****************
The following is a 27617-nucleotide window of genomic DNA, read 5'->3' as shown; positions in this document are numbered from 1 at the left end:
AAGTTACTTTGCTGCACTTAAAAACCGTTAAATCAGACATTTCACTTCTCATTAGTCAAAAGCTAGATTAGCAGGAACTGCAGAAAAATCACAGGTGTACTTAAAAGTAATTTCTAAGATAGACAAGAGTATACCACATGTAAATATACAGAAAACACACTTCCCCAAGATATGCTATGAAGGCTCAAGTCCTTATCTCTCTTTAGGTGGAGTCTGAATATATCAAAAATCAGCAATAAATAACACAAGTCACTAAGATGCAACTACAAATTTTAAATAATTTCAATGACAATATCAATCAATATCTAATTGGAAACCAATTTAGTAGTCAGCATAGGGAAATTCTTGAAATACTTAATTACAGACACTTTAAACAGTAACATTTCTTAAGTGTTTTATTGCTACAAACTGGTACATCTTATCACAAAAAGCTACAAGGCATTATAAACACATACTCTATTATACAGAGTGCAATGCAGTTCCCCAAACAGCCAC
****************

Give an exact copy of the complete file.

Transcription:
The following is a 27617-nucleotide window of genomic DNA, read 5'->3' as shown; positions in this document are numbered from 1 at the left end:
AAGTTACTTTGCTGCACTTAAAAACCGTTAAATCAGACATTTCACTTCTCATTAGTCAAAAGCTAGATTAGCAGGAACTGCAGAAAAATCACAGGTGTACTTAAAAGTAATTTCTAAGATAGACAAGAGTATACCACATGTAAATATACAGAAAACACACTTCCCCAAGATATGCTATGAAGGCTCAAGTCCTTATCTCTCTTTAGGTGGAGTCTGAATATATCAAAAATCAGCAATAAATAACACAAGTCACTAAGATGCAACTACAAATTTTAAATAATTTCAATGACAATATCAATCAATATCTAATTGGAAACCAATTTAGTAGTCAGCATAGGGAAATTCTTGAAATACTTAATTACAGACACTTTAAACAGTAACATTTCTTAAGTGTTTTATTGCTACAAACTGGTACATCTTATCACAAAAAGCTACAAGGCATTATAAACACATACTCTATTATACAGAGTGCAATGCAGTTCCCCAAACAGCCAC